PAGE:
The Marvel Studios cinematic universe has always been about putting the fun back into funnybooks, with Phase II in particular bringing the mirth. The delightfully dynamic antics of The Avengers have always managed to neatly and elegantly sidestep the murk and darkness that has plagued so many other superhero properties, while Iron Man 3, Thor: The Dark World and the fantastic Guardians of the Galaxy trailer have been as responsible for as many split sides as tension-sponsored armrest-grips.
Captain America, however, is a slightly different beast. The First Avenger was cracking fun, a flawed but charming Indiana Jones-style romp with heart to spare, but taking Steve Rogers out of WW2 and firmly into the 21st Century poses a different set of challenges. The man that was once such a standout is now just an outstanding man, a mere mortal living in a world of gods, aliens and hulks. Fine for an ensemble piece such as Avengers Assemble, with Whedon’s movie giving Chris Evans just enough to screen time to play up the fish-out-of-water and man-out-of-time aspects of the character, but how can Captain America be expected to carry a movie himself amidst such larger-than-life company?
The answer, as discovered by debutant directorial siblings Anthony and Joe Russo, is simple enough – acknowledge the fantastical elements of the Marvel universe with nudges, winks and easter eggs, but focus on an altogether different element of the world of earth’s mightiest heroes. The Winter Soldier is a good old-fashioned 70s-style conspiracy thriller filtered through a four-colour lens; a movie packed with enough car chases, slugfests and hi-tech gadgetry to satisfy thrillseekers, but one that wrings as much excitement and tension from lengthy conversations as it does pyrotechnics.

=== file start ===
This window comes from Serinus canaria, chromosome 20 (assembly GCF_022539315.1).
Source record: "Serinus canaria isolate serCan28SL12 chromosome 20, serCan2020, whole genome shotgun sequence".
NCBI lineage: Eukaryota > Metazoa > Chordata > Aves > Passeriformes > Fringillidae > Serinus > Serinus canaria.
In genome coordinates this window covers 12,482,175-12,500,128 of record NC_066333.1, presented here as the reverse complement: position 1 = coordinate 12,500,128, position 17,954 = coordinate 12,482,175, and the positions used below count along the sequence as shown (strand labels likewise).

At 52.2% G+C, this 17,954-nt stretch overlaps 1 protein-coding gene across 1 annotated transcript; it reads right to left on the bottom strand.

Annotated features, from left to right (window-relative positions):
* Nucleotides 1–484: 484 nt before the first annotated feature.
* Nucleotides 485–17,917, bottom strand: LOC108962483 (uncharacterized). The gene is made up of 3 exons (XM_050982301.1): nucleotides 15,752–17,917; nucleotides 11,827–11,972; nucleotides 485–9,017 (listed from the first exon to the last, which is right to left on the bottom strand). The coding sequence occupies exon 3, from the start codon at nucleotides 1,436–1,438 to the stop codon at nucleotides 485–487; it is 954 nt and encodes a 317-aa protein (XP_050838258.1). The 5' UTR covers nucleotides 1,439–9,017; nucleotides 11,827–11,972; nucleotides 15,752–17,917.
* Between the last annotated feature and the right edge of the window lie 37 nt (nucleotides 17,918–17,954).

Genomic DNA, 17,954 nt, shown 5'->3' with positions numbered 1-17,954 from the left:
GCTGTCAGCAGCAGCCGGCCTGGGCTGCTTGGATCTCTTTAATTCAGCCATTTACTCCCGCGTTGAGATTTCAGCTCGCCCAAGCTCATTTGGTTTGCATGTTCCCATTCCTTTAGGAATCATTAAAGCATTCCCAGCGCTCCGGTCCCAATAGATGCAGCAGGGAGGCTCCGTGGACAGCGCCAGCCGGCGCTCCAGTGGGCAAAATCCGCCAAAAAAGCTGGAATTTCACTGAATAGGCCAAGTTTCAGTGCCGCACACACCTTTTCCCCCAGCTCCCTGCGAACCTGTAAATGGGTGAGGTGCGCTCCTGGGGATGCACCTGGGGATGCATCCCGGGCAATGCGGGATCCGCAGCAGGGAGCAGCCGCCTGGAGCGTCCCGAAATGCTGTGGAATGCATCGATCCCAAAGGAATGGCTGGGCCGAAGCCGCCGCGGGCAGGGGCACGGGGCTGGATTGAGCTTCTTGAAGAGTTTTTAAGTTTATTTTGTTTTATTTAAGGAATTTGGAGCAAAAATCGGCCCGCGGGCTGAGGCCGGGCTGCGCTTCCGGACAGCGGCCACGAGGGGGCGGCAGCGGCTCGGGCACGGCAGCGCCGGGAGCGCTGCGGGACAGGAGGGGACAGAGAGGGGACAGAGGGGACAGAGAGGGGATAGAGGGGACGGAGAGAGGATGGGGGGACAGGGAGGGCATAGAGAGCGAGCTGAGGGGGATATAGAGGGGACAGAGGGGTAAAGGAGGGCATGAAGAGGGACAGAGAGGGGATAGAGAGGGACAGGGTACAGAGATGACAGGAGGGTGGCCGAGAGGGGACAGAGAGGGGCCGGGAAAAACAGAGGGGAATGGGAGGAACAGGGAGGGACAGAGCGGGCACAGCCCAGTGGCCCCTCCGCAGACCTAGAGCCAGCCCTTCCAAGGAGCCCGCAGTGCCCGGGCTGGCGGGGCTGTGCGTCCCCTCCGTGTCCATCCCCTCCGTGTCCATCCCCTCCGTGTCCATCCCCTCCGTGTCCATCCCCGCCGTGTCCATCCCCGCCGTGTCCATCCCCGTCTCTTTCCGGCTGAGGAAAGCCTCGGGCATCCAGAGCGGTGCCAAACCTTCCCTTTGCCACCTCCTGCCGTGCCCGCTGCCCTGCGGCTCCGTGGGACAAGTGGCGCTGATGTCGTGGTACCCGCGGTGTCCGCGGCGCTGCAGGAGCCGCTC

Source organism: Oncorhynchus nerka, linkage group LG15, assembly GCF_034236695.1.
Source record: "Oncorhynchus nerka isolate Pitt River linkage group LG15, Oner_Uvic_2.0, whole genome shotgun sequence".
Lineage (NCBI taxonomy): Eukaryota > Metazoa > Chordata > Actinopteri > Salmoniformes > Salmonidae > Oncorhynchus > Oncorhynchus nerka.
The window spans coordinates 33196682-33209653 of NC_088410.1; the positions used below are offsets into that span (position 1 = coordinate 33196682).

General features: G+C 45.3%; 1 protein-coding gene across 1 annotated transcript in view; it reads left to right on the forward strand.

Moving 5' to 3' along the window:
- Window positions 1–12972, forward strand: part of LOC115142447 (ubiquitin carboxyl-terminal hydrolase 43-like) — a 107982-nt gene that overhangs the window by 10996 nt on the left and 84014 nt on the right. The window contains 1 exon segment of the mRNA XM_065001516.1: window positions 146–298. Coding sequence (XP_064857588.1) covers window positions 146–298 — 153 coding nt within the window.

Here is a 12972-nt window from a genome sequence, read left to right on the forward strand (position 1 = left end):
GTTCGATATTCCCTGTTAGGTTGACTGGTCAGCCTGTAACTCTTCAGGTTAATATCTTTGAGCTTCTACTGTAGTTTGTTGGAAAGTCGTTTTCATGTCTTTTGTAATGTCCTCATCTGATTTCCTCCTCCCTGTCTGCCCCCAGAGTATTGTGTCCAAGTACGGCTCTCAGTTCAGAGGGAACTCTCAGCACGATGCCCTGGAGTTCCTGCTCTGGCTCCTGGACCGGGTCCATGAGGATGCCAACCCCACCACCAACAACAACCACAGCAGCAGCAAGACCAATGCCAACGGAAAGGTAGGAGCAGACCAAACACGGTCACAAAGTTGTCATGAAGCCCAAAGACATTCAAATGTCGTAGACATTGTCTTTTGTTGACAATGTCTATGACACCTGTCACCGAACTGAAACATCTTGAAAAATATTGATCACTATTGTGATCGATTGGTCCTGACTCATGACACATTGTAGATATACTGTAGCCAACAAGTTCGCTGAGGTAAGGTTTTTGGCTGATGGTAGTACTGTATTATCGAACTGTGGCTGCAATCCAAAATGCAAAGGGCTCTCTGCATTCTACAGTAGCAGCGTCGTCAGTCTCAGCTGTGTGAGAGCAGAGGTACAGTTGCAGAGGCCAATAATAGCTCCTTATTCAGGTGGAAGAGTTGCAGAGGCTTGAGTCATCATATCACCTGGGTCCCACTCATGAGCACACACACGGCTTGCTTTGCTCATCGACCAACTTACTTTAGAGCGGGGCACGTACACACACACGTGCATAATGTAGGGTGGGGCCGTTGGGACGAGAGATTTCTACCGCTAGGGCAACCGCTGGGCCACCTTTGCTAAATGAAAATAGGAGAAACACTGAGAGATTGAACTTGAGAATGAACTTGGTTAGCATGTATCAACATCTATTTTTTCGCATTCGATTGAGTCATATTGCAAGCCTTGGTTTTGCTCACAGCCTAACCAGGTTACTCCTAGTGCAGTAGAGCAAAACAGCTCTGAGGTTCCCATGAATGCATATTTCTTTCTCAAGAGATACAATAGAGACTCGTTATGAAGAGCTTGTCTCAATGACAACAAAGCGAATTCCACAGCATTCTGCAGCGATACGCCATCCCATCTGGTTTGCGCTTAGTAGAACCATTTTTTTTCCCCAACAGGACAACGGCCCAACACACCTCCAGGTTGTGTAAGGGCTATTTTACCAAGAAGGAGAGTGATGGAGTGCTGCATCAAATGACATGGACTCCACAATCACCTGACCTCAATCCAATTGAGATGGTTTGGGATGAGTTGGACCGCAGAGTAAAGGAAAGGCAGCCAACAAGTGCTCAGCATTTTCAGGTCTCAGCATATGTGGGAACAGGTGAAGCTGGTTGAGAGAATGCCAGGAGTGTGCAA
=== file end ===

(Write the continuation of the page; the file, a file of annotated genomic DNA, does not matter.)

Cap’s comeback finds the Super Soldier attempting to build a new life in Washington DC, living and working in the shadow of The White House. Firmly positioning the good Captain in his Sentinel of Liberty guise as opposed to the Star-Spangled Avenger, the Russo’s (and their screenwriters Christopher Markus and Stephen McFeely, returning from The First Avenger and The Dark World) deserve credit for crafting a brave and interesting plot, eschewing traditional superheroic feats in favour of raising genuine questions about the price of freedom and the dangers of a surveillance society.
That’s not to say that The Winter Soldier feels out of place within the Marvel U – there are more costume changes than a Lady Gaga concert, a chucklesome Stan Lee cameo, acrobatic fight scenes that wouldn’t look out of place on an Xbox, a mid-credit scene (worth sticking around for), a post-credit scene (no real loss if sacrificed in the face of the bladder-bursting running time), a larger-than-life villain of the piece, and a wry sense of humour that adds colour without ever becoming overbearing. It’s just a treat to enjoy a comic book caper that talks up to its audience, daring to give us something to think about – and changing the entire status quo for the future of Marvel Studios’ output in the process.
Cap’s unassuming nature – and Evans’ generous inhabitation of the character – also lends itself to a fine supporting cast, ensuring that The Winter Soldier applies plenty of personality to its key players. This is undoubtedly Samuel L. Jackson’s meatiest role yet as Nick Fury, less a facilitator and pen-pusher and more of a grizzled old soldier, and one of many characters forced to confront their own mysterious past. Interestingly Fury also appears to be one of the few men capable of suggesting that maybe – just maybe – Steve Rogers’ own history isn’t as squeaky clean as he would like the world to believe.